- Obsession with coffee — Starbucks, Dunkin’ etc is crowded with office-goers and students every morning. I don’t understand why they can’t drink or make coffee before leaving for work. Such a waste of money! ($5/day * 5days / week * 52weeks/year)!
- Split families, not having married parents, etc is not seen differently than the contrary.
- Support towards the LGBT community — it’s fairly normal to be part of the LGBT community; it’s not considered a mortal sin if you like someone in your own gender or if you aren’t comfortable being male/female/etc. Proof of this is the LGBT Pride Day held in every city etc.
- Smoking weed is seen the same as smoking cigarettes.
And here are some more things he found surprising about America, excerpted from his post last summer on Quora :
The way that stores price their products makes no apparent economic sense, and is not linear at all.
For example, at a typical store:
– 1 can of coke : $1.00
– 12 cans of coke : $3.00
– 1 Häagen-Dazs ice cream bar : $3.00
– 12 Häagen-Dazs ice cream bars : $7.00
The return policy on almost everything: None of my friends back in India believed me when I told them that you can literally buy anything, including food, and return it within ninety days for a full refund even if you don’t have a specific reason for doing so (most stores actually have a “Buyer’s Remorse” category under Reason for Return options while returning the product).
The pervasiveness of fast food and the sheer variety of products available: The typical supermarket has at least a hundred varieties of frozen pizza, 50 brands of trail mix, etc. I was just astounded by the different kinds of products available even at small gas station convenience stores.
Soda being cheaper than bottled water: It makes no sense that carbonated and flavored water with HFCS are cheaper than regular water, but hey, that’s just how it is.
The fact that there are full service rest stops with decent chain restaurants and big supermarkets every couple of miles on interstate highways
Fruit and vegetable prices, as compared to fast food prices:
– Bag of grapes : $6.00
– Box of strawberries : $5.00
– 1 lb tomatoes : $3.00
– McChicken : $1.00
– [McDouble] : $1.00
Unlimited soda refills:
The first time (and one of the last times…) I visited McDonalds in 2007, the cashier gave me an empty cup when I ordered soda. The concept of virtually unlimited soda refills was alien to me, and I thought there was a catch to it, but apparently not.
Slightly digressing, I’ve noticed that the typical fountain machine has a huge selection, including Pepsi, Pepsi Max, Sprite, Sprite Zero, Hi-C, Powerade, Lemonade, Raspberry Lemonade (and/or their coca-cola counterparts)… The list goes on. This may not seem like much, but it is actually a lot more compared to the 3-4 options (coca-cola, sprite, fanta, limca) that most Indian soda fountain machines have.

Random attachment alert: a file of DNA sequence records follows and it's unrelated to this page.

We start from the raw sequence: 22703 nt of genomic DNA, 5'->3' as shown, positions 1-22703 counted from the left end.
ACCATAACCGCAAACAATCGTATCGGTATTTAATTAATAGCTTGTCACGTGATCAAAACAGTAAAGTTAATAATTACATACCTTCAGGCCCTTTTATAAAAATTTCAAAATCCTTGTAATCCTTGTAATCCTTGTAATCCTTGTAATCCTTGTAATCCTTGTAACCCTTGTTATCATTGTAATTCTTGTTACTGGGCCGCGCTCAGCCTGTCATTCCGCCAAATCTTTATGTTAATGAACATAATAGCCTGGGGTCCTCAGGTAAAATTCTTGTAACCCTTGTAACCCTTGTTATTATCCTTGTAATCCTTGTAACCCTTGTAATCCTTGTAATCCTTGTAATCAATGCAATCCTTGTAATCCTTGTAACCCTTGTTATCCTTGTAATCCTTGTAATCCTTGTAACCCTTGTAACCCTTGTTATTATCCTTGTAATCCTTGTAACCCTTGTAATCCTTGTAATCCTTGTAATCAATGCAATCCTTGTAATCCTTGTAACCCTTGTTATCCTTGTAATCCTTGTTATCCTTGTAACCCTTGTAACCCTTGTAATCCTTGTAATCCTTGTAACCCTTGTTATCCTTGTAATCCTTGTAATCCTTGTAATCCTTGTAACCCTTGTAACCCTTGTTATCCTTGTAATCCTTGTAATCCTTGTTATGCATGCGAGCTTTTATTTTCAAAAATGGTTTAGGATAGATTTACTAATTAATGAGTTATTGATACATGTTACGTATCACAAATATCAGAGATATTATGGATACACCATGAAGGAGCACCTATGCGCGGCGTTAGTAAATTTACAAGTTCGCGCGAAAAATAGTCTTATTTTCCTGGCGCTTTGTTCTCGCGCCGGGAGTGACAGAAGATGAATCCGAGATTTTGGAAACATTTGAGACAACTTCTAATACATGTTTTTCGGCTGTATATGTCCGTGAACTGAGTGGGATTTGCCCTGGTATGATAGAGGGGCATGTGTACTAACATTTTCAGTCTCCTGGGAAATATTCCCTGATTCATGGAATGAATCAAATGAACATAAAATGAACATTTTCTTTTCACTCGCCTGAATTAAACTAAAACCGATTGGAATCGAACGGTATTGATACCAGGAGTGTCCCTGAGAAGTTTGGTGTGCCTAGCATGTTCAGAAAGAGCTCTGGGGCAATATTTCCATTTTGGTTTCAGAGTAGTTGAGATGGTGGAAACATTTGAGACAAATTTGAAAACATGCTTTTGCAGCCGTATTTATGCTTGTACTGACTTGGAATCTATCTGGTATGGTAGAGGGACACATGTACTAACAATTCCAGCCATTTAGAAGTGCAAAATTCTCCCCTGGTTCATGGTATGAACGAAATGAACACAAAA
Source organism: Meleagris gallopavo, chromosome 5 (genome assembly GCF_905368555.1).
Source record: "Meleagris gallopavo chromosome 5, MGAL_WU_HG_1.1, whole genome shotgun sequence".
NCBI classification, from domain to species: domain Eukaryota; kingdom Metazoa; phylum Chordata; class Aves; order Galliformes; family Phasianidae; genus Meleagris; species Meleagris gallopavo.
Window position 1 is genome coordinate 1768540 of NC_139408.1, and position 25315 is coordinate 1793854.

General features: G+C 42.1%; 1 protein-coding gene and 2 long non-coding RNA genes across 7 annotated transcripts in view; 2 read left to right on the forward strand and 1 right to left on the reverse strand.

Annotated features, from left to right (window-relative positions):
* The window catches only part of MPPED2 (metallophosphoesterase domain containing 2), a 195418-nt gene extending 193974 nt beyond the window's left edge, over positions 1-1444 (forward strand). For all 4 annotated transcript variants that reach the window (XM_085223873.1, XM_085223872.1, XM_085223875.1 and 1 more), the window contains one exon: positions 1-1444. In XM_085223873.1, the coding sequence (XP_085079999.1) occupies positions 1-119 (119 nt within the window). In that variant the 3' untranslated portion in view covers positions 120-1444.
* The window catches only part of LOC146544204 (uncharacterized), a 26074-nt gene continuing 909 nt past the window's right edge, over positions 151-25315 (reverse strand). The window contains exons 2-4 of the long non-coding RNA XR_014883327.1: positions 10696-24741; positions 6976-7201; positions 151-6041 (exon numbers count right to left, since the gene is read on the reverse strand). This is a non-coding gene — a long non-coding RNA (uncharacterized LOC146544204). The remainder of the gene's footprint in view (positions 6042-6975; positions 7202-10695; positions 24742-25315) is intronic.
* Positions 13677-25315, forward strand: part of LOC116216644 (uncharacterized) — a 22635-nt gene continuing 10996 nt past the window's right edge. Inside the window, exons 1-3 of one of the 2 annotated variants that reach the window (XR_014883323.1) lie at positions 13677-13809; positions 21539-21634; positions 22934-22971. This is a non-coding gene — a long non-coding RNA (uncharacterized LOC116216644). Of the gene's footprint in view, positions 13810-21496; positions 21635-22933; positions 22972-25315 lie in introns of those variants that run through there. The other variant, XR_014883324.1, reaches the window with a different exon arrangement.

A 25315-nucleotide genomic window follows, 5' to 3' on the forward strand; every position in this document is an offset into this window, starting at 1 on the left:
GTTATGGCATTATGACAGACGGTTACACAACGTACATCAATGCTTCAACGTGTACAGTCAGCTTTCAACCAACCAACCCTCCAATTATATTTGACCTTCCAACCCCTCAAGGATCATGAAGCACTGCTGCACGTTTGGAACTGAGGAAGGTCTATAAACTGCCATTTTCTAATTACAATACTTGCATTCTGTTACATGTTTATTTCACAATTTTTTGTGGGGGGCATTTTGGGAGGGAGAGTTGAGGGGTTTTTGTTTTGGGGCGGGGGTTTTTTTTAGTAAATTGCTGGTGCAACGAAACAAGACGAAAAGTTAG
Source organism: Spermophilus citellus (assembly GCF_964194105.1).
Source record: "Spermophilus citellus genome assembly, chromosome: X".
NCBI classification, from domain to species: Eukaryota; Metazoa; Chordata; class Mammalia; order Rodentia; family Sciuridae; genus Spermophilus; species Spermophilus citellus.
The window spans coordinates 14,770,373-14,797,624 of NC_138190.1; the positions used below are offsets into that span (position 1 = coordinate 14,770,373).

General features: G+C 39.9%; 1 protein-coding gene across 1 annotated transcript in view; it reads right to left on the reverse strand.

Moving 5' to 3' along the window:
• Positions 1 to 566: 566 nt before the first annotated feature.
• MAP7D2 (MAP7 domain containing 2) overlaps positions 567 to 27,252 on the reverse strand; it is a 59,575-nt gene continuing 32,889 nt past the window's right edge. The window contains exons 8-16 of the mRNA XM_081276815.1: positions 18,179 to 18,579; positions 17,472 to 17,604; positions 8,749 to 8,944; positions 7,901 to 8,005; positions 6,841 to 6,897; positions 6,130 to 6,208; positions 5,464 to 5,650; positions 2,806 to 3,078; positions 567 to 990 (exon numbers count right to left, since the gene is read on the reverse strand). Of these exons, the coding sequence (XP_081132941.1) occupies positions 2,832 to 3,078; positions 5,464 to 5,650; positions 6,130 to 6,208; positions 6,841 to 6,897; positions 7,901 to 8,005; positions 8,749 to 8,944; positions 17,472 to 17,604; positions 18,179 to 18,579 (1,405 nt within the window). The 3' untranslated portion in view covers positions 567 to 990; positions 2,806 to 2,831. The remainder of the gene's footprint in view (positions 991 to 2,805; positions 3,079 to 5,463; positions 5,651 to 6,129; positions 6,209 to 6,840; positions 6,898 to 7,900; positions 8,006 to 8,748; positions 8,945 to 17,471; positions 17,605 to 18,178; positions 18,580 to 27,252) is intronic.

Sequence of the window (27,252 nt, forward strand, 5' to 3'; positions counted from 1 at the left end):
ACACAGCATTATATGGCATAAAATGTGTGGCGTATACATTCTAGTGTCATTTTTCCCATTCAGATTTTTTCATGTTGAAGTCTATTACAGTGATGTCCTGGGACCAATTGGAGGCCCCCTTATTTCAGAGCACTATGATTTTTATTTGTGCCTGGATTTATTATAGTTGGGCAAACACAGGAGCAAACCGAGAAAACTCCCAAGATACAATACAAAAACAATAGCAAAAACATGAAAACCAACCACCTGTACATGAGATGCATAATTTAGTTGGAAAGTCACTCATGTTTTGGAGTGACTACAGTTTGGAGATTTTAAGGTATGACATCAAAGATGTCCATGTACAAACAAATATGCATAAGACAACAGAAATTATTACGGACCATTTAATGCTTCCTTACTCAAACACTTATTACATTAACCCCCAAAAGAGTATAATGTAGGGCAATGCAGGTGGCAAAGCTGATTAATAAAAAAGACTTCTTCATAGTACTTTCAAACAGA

Serving Sizes: American serving sizes are HUGE! I’ve noticed that entree sizes are huge as well. I am by no means a small eater, but it usually takes me at least 1.5 meals to finish the entree.
US Flag displayed everywhere: I was surprised to see that the US flag is displayed in schools, on rooftops of houses, etc. India has very strict rules governing the display and use of the national flag. Also, something that struck out to me was how it was completely normal to wear the US flag or a US flag-like pattern as a bikini.
Over-commercialization of festivals: I’m not denying that festivals like Diwali and Eid aren’t extremely commercialized in India, but America takes it to a whole new level. Black Friday, Cyber Monday, etc., and an almost year-round sale of Christmas, Halloween, Easter, etc. items.
An almost-classless society: I’ve noticed that most Americans roughly have the same standard of living. Everybody has access to ample food, everybody shops at the same supermarkets, malls, stores, etc. I’ve seen plumbers, construction workers and janitors driving their own sedans, which was quite difficult for me to digest at first since I came from a country where construction workers and plumbers lived hand to mouth.
Also, (almost) all sections of society are roughly equal. You’ll see service professionals owning iPhones, etc. as well. This may be wrong but part of it has to do with the fact that obtaining credit in this country is extremely easy. Anybody can buy anything, for the most part, except for something like a Maserati, obviously. As a result, most monetary possessions aren’t really status symbols. I believe that the only status symbol in America is your job, and possibly your educational qualifications.
Chaturvedi ended his post with a link to a video of “America F— Yeah” from the movie “Team America.”